This particular gem has crept up on many people despite its very lengthy gestation period in Brussels. In essence, the Directive, which has been in force since 1 January 2004 (with reporting due to commence for the period commencing 1 July 2005), introduces formal exchange of information between tax authorities on interest payments to individuals and certain collections of individuals. Most of the key provisions were contained in Finance Act 2004 but additional provisions are included this year to deal with the revised reporting date and agreements reached between the EU and Andorra, Liechtenstein, Monaco, San Marino and Switzerland.

The implementation is a significant headache for financial institutions, and indeed their customers, both on the retail side and for the funds industry, and one has to question what information will ultimately be gleaned from the exercise. It has highlighted yet again, just how complex the area of interest has become with withholding and reporting obligations on paying agents. The UK have already indicated that they would like to see a review of the Directive as part of their EU Presidency later this year so do not be surprised to see more on this. In the meantime, Irish paying agents are faced with this additional burden on top of already complex interest rules. Irish Bankers Federation continues to work closely with the Revenue Commissioners on guidance in this area.

The good news
The provisions above are technical in nature but the Bill also contained some very positive news for the industry:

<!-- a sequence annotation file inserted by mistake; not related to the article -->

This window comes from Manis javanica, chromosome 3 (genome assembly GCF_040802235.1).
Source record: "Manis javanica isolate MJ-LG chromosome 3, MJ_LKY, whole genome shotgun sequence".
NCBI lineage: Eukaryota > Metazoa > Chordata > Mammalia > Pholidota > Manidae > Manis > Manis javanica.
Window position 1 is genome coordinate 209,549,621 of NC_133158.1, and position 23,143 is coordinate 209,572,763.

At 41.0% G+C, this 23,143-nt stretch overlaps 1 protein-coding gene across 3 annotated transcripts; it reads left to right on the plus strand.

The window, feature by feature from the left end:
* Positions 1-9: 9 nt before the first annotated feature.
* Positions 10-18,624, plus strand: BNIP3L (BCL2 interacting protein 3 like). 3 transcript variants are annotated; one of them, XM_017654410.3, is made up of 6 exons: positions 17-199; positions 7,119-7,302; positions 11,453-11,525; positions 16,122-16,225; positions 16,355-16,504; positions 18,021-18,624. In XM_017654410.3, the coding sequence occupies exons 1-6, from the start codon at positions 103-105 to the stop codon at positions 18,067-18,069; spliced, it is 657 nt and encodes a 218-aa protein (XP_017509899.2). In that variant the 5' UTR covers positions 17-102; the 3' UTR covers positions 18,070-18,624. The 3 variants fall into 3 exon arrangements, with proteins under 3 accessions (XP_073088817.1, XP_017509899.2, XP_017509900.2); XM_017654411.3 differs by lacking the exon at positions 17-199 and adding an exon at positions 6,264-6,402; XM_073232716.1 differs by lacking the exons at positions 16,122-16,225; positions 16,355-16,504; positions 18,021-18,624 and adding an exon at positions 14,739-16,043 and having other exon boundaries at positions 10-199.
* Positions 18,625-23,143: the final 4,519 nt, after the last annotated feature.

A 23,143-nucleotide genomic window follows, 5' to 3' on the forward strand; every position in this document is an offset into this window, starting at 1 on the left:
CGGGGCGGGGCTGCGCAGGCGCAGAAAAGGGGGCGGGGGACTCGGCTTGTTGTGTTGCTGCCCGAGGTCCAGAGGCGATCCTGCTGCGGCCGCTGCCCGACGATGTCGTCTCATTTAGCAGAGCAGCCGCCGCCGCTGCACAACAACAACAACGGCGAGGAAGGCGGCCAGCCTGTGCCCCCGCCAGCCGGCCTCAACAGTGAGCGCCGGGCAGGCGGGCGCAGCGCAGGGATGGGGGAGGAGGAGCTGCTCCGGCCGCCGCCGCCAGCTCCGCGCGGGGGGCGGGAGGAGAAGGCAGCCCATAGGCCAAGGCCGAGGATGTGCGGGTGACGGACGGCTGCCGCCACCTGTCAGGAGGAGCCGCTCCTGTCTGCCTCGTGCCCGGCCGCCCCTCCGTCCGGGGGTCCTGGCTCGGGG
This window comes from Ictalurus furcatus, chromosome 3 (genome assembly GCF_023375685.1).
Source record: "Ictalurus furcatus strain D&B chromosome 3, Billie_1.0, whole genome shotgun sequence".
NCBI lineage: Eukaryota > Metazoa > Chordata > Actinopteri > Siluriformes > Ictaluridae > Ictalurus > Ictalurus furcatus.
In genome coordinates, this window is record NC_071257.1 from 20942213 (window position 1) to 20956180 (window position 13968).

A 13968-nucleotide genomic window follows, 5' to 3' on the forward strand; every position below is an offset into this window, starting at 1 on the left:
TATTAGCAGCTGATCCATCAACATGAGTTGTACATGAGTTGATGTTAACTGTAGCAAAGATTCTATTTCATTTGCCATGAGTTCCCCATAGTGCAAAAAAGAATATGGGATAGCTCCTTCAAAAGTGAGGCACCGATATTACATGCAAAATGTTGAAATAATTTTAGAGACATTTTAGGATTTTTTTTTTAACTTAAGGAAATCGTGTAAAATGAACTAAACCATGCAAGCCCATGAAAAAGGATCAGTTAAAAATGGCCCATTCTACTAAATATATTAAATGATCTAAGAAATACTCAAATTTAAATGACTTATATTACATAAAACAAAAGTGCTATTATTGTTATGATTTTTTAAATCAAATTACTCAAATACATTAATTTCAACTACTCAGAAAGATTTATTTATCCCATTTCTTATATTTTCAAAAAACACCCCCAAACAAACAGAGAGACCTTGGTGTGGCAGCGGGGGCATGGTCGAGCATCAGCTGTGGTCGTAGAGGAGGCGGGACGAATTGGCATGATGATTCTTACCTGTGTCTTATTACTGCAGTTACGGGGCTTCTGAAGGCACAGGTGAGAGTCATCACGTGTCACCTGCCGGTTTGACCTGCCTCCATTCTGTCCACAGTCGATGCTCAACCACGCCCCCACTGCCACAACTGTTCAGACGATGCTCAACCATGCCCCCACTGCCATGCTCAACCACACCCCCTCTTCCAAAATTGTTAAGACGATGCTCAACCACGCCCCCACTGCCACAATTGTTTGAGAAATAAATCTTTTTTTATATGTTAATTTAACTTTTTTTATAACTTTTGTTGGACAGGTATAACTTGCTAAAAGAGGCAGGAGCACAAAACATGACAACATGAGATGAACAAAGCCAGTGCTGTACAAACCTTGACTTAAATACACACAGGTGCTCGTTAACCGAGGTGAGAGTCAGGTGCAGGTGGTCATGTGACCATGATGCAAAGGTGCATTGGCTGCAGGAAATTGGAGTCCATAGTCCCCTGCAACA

- Stamp duty on cards: The industry has waged a very high profile campaign on this issue and will continue to do so. However, the elimination of the double charge on the switching of institution or indeed on upgrade was a very welcome development.

- Abolition of encashment tax at bank branch level: This has long been an issue due to the practical difficulties for bank branch staff of identifying foreign dividend cheques at the counter. The move is very welcome and it removes a very significant administrative headache for retail banks with no material impact on tax take.

- Capital duty on shares: The industry has long campaigned for the abolition of this tax which is levied on share capital. It is even more important following the introduction of the holding company legislation and the abolition of the duty by most of Ireland’s competitor jurisdictions. While the reduction in the duty is very welcome and sends the right signals, the industry will continue to lobby for its complete abolition.
- Amendments to holding company legislation: The Finance Act 2004 introduced important measures relating to holding companies locating in Ireland that were warmly welcomed by the industry. This year’s Bill deals with the changes required by the European Commission and replaces the previous value thresholds with a flat 5 per cent shareholding requirement.

So what next?
So it’s Finance Bill number one of what may be three from the new Minister – did it indicate anything for the future?

It is worth noting that most of the industry submissions in advance of the Budget over the last few years have focused on technical amendments and clarifications rather than radical change or innovation. This is primarily a reflection of the relative maturity of the market here and the importance of the 12.5 per cent rate corporate tax rate. Even the IDA-commissioned report by Deloitte published last year on the future of financial services does not identify very significant fiscal barriers to the further development of the sector. The report talks in terms of clarifications but highlights interest and withholding tax and VAT as important areas. It is not surprising that there is a very significant international and EU dimension to these issues. They are difficult areas that impact directly on the competitive position of Ireland Inc and must be addressed.